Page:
These practices were observed by the Kawakibi Center’s study on the access of civil society organizations to the parliaments[5]. The study indicates that the ARP allows less virtual access to citizens and civil society than the Moroccan, French, and German parliaments. 

Regarding the absence of a legislative framework that guarantees the facilitation of e-democracy, the draft cooperation agreement between the ARP and civil society, published on July 4, 2014[6], needs to be acknowledged. Its articles are general and it predominantly contains abstract expressions which make it insufficient for establishing a communicative relationship between Parliament and civil society and by extension the people. After two days of open discussion, no consensus between parliament and civil society was reached in the development of this agreement and Mohamed Enaceur, the speaker of the ARP at the time, ended the process. It is no longer expected that an agreement will be reached to facilitate communication between parliamentarians and civil society.

Although the ARP’s website allows visitors to follow the legislative’s work, such as, for example, consulting the calendar of parliamentary work or accessing the minutes of committee meetings, it does not allow communication with this institution because there is not a digital space dedicated to communication with elected officials. This means that, in its current state, the website is unable to ensure e-democracy processes.

On July 4 2018[7], a digital platform for bringing together parliamentarians and civil society was created. However, the lack of interaction between the two sides made the platform ineffective. This partly shows the lack of awareness of the importance of communication between the two parties to also attract the citizen into this process.

The multiplicity of digital platforms aimed at establishing e-democracy and the absence of a clear, overall vision:

Civil society organisations have attempted to bring the work of the parliament closer to the people. The Marsad Majles project by Al Bawsala (The compass) provides all information and documentation relating to the ARPs work to ensure efficiency, transparency and participation in legislative work.[8] This is a testament to the effort made by civil society to strengthen the Parliament’s external communication with the people. While the Marsad Majles site has made documents, data and statistics available which allows citizens to follow their elected representatives and also allocates a space dedicated to written or oral questions addressed to elected representatives, the Ektbelhom[9]  site focuses mainly on communication by providing visitors with the opportunity to directly e-mail ARP representatives. However, citizens have asked very few questions and these sites do not publish statistics on how often the deputies answered the questions. The lack of pressure and control over the communication process has led to its virtual non-existence. The number of websites can also be confusing for citizens. Also, information available and the lack of user-friendly features on the Marsad Majles’ website make it difficult for some people to use. Civil society actors should coordinate their efforts so representatives are not asked the same questions twice. Overall, without a common vision for the establishment of e-democracy, efforts will remain fragmented which will further disrupt the communication process, rather than facilitate it.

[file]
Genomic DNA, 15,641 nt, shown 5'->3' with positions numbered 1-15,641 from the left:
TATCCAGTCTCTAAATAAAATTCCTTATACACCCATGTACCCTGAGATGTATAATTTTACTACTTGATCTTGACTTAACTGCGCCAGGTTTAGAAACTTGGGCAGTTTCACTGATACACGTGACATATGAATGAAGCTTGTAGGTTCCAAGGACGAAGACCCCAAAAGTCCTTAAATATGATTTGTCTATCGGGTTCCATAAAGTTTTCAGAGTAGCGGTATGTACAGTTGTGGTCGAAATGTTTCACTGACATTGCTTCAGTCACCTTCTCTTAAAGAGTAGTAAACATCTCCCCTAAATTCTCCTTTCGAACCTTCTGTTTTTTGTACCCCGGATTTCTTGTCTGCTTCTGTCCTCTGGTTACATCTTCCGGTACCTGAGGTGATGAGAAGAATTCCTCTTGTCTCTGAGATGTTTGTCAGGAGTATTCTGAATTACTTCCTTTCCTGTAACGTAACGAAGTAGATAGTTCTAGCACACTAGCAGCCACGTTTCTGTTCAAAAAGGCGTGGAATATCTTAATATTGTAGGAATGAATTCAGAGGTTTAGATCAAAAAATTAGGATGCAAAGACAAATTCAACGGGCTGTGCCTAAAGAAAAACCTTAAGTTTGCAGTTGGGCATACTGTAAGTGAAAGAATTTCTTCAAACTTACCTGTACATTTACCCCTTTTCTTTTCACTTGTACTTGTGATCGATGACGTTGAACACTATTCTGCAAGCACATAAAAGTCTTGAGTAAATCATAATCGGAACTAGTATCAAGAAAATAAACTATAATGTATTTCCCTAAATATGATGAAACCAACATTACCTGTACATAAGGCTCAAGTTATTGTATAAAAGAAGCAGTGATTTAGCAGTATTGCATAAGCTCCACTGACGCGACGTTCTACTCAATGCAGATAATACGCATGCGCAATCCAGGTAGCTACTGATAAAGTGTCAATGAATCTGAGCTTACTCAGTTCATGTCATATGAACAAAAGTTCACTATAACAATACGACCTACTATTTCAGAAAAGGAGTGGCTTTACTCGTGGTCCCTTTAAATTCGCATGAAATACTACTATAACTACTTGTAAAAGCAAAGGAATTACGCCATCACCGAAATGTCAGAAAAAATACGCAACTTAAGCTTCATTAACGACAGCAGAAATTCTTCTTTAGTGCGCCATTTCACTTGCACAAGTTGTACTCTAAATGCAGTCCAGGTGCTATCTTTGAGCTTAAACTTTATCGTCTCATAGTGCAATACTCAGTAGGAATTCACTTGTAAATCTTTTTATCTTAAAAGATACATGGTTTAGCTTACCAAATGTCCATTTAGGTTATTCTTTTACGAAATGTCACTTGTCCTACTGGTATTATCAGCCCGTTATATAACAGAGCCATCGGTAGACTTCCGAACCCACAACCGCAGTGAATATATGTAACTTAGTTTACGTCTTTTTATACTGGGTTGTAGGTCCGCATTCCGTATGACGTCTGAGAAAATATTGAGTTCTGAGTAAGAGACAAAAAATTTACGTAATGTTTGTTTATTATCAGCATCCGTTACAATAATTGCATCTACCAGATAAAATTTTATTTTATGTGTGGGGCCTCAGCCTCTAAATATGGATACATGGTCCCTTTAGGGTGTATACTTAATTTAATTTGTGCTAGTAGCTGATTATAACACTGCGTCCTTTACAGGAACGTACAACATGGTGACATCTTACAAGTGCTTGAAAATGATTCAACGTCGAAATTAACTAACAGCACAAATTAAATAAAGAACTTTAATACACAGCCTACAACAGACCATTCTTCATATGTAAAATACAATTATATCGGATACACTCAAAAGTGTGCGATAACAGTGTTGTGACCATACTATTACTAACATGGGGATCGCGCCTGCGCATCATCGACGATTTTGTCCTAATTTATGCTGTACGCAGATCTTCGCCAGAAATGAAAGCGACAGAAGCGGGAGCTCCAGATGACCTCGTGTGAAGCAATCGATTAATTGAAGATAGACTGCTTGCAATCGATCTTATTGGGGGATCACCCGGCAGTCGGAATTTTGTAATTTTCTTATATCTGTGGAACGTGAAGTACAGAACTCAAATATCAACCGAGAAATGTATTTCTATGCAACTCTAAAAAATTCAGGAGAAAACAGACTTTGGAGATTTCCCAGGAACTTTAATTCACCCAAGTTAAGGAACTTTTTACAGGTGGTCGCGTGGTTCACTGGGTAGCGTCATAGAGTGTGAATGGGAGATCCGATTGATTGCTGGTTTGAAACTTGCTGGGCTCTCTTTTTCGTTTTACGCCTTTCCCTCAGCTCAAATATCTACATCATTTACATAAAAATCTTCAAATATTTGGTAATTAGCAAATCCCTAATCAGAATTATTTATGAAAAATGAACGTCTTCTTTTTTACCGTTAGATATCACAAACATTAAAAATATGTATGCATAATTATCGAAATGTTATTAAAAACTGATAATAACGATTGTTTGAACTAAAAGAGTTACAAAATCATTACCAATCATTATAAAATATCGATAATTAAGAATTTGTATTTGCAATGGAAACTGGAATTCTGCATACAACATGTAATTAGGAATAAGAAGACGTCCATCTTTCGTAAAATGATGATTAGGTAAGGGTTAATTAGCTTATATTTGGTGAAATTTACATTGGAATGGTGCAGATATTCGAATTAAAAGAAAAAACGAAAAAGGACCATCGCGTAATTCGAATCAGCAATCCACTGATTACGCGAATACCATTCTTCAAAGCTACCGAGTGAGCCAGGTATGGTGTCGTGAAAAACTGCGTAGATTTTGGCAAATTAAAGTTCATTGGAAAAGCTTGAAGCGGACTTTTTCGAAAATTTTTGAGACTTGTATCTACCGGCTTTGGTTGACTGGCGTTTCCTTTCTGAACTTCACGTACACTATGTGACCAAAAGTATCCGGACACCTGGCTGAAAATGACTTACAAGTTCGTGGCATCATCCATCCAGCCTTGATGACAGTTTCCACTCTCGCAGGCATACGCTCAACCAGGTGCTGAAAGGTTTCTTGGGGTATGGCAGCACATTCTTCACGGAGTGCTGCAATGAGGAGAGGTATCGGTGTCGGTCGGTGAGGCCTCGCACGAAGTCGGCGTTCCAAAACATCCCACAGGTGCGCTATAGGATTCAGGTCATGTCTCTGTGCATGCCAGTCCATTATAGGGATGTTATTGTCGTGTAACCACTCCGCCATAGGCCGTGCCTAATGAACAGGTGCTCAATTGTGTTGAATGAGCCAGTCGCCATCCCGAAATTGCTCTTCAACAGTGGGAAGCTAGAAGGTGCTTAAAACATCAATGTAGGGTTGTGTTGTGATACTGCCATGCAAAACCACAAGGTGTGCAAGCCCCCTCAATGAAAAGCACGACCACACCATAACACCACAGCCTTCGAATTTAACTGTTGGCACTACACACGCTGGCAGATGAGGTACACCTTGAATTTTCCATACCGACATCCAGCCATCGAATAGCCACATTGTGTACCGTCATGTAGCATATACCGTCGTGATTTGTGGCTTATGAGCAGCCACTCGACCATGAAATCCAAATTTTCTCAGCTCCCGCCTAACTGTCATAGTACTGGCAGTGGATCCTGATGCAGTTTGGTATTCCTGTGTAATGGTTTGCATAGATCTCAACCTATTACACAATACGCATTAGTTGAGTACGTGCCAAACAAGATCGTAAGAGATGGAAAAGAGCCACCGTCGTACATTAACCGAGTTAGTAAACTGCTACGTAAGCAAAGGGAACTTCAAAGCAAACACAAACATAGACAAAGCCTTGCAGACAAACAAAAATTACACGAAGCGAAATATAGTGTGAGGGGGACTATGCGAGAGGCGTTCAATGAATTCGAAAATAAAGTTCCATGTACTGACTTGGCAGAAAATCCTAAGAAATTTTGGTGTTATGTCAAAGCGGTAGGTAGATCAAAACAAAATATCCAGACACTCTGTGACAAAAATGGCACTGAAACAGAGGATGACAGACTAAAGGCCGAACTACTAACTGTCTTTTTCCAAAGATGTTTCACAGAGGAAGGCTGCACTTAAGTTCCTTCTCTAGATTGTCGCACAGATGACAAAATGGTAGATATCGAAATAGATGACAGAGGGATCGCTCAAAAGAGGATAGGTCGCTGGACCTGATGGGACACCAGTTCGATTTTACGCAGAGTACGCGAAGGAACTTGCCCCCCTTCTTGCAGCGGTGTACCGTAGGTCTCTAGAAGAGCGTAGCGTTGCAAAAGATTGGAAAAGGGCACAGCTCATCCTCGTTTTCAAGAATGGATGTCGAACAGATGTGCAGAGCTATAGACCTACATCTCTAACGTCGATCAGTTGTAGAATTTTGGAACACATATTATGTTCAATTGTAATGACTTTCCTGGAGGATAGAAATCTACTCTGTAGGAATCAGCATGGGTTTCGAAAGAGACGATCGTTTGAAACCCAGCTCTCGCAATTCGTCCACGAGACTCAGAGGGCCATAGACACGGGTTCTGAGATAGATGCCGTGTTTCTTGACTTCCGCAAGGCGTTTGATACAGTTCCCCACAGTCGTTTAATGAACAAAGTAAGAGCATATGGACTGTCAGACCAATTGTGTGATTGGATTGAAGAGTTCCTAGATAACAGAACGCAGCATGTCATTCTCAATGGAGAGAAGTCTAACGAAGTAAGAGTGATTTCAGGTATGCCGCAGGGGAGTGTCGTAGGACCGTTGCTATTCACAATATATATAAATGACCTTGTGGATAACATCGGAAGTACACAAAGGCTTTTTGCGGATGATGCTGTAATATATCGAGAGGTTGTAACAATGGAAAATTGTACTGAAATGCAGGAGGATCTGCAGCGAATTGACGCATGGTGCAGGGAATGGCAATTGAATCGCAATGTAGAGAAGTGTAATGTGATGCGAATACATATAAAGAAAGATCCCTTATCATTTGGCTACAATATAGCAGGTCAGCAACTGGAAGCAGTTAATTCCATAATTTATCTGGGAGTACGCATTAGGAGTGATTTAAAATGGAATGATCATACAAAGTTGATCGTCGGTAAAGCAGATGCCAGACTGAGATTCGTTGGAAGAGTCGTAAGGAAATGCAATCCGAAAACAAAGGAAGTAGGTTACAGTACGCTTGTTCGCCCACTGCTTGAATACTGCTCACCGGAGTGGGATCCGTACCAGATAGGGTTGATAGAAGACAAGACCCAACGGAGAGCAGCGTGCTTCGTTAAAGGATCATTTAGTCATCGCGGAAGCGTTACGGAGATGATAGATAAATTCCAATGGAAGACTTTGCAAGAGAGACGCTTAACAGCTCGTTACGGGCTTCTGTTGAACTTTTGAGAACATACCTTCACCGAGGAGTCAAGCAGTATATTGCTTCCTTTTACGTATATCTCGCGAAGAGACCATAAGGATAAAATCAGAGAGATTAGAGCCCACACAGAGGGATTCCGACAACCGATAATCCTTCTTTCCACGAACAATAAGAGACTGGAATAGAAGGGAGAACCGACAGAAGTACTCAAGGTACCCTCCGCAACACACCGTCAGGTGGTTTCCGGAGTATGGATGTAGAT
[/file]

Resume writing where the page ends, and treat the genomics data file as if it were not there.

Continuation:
Establish a one-sided media landscape:

Since the revolution, the political media landscape has been limited to debates between politicians without the presence of citizens. Therefore, Tunisian society has always adopted unilateral dialogues based mainly on a question-and-answer structure, which has led to a lack of communication between representatives and citizens. This has led to a lack of awareness around the concept of participatory democracy. The media does not call on citizens to participate in the democratic process except in the context of elections, and so the role of the citizen is to vote on election day and then return home to remain silent. He has no space to express himself except on Facebook pages, although his country’s constitution and the rules of procedure of his parliament allow him to participate permanently in the democratic process.

For this reason, the media authority is partly responsible for citizen’s lack of awareness of the concepts of participatory democracy and e-democracy.

Gradually improve the means of communication between representatives and citizens

Create a legal framework to digitalise communication between representatives and citizens

Before implementing the project to digitize communication between citizens and representatives, a legal framework needs to first be established. It should define the source of information on which the digital application is built and clarify the duties and rights of both parties involved in the collaboration, namely the ARP and civil society.

This framework should include the following two solutions.

Articles 81 and 103 of the ARP internal regulations should be unified under a single article called “Civil society access to the Assembly of People’s Representatives”. It should also include the following introductory statement.